Although Lowe's has not started marketing the houses nationwide yet, the original Katrina cottage has been featured on television and in newspaper articles. As a result, Cusato gets queries every day from around the world. Some of the e-mails and letters envision the cottages as college dormitories, military housing, homeless shelters, zookeeper's offices and rental properties.( This also could be the perfect house plan to have for renting to college students, single moms and men who work away from their families. A very good investment in rental properties. )
     
  7. Dino65

    Dino65 New Member

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    Oh I don't mind living in that house .. nice, cozy and ... privacy! I hate living in my apartment here!
     
  8. webexplorer

    webexplorer New Member

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    It is a kind of small house. If I were this situation, I would get that house, and someday I will put an additional building to attach to the house so that it would look bigger. It depends on how much would it cost me to build the additional house because the prices, for the supplies, are always up and even the food goes up, too. If we get a raise from work, then everything the prices will follow up - not much making a profit.
     
  9. Dennis

    Dennis New Member

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    No, Heath, no contractor would bid that low for your business. Even they have to eat and put a roof over their heads.

    These homes are not gonna maintain resale value. Mark my words, after they're installed and set up, they won't gain in value like a real house would. They're tiny, so families won't want them. The only saving grace is that it's "easy to add onto" so that homes could be made larger with less effort.

    I can't imagine having one "in my backyard" at home. It's still a major construction effort, it's not like plunking down an RV or a trailer home.
     
  10. Foxrac

    Foxrac Well-Known Member Premium Member

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    Don't forget to buy land too.
     
  11. Heath

    Heath Active Member

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    I have seen in the newspapers bidding notices who has won the bidding. Maybe this is true in the more rural areas but in a big city probably more expensive bidding process.

    Well, with resale value. That can be true but you have to think of another factors like in the wintertime, a small house is much easier to heat and keep warm than in a big house, not to mention with the Middle East oil crisis the savings coming from a small house would save alots with the cost of the heating bill.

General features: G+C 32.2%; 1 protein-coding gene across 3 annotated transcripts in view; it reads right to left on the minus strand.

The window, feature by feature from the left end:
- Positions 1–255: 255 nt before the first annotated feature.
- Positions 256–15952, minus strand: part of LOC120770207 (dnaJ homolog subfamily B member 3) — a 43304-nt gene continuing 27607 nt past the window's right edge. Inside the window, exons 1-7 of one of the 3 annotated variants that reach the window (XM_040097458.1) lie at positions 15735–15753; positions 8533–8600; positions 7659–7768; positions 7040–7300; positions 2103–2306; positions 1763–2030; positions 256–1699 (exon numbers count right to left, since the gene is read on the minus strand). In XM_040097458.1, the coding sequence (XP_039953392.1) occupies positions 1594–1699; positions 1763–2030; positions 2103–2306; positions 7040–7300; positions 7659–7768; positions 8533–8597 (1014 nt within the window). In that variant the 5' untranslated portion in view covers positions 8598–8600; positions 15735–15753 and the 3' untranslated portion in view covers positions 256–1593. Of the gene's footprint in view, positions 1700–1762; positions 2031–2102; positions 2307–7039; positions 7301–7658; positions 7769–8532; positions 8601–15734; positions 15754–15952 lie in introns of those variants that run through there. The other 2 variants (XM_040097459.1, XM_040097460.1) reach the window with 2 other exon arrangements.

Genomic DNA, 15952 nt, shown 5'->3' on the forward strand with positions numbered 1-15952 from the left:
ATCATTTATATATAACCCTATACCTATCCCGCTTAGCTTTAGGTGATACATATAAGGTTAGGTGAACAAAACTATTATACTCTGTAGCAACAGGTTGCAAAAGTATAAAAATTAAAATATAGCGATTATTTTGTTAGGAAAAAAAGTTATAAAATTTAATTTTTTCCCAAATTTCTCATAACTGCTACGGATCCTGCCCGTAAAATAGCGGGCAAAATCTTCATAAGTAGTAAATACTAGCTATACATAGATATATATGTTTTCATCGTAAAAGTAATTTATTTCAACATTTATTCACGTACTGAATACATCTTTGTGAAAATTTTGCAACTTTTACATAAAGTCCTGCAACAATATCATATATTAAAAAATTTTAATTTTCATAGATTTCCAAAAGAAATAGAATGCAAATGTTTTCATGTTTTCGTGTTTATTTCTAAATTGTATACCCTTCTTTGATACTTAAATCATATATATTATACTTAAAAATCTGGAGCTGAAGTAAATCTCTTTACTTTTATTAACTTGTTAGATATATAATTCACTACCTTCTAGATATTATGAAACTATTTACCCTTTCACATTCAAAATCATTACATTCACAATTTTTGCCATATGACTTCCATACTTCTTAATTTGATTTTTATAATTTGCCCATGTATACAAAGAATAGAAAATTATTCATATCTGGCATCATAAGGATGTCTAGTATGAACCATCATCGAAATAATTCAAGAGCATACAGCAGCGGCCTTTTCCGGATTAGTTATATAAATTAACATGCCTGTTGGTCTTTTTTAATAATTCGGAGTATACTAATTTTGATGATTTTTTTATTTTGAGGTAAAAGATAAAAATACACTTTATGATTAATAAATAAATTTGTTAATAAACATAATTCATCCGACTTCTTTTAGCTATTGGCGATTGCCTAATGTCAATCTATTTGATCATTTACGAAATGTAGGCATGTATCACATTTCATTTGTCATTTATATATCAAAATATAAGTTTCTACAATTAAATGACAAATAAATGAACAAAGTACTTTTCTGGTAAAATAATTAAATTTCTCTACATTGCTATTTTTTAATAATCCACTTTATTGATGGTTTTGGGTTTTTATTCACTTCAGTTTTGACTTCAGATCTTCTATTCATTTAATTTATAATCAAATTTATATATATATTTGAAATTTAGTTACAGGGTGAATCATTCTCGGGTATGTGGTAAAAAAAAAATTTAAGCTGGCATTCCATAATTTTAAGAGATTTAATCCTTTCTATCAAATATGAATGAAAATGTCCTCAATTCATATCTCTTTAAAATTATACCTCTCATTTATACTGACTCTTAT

What is also nice about this is that you can rent a small house to another people and not have to pay a real whopper on the cost of the heating bill as well. That means you get to pocket and keep more of the rental money that another people will pay you being the landlord too. :) :thumb:
     
  12. neecy

    neecy New Member

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    I think its a great idea -there are a lot of people who would be happy to have a house like that. Its nice to see a new housing niche opening up!
     
  13. neecy

    neecy New Member

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    I think it would depend on where it is - I can see it being appealing to a lot of different people. Singles, older people who live alone, but want "their own" home, a cottage type getaway, etc. My grandfather lived in a cottage that was the same size for more than 40 years and loved it.
     
  14. Dennis

    Dennis New Member

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    These houses are only slightly cheaper than actual homes that end up being 1400-1600 sq feet.

    What I'd like to see is how "well designed" these houses are. Will they hold up for years? Is the cheaper cost due to efficiencies or cutting corners on quality of materials and build method? What I'd hate to have happen is that a number of years down the road, faults start showing up and people have to sue to get their problems fixed. For example, in my area, there's a settlement for the kind of stucco used.
     
  15. MilitaryGirl83

    MilitaryGirl83 New Member

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    This house is wayy too small.. I have too much stuff to bring into. I rather have around 1,000 or more ft sq. home! But that could be good for someone who is single with no kids! :giggle: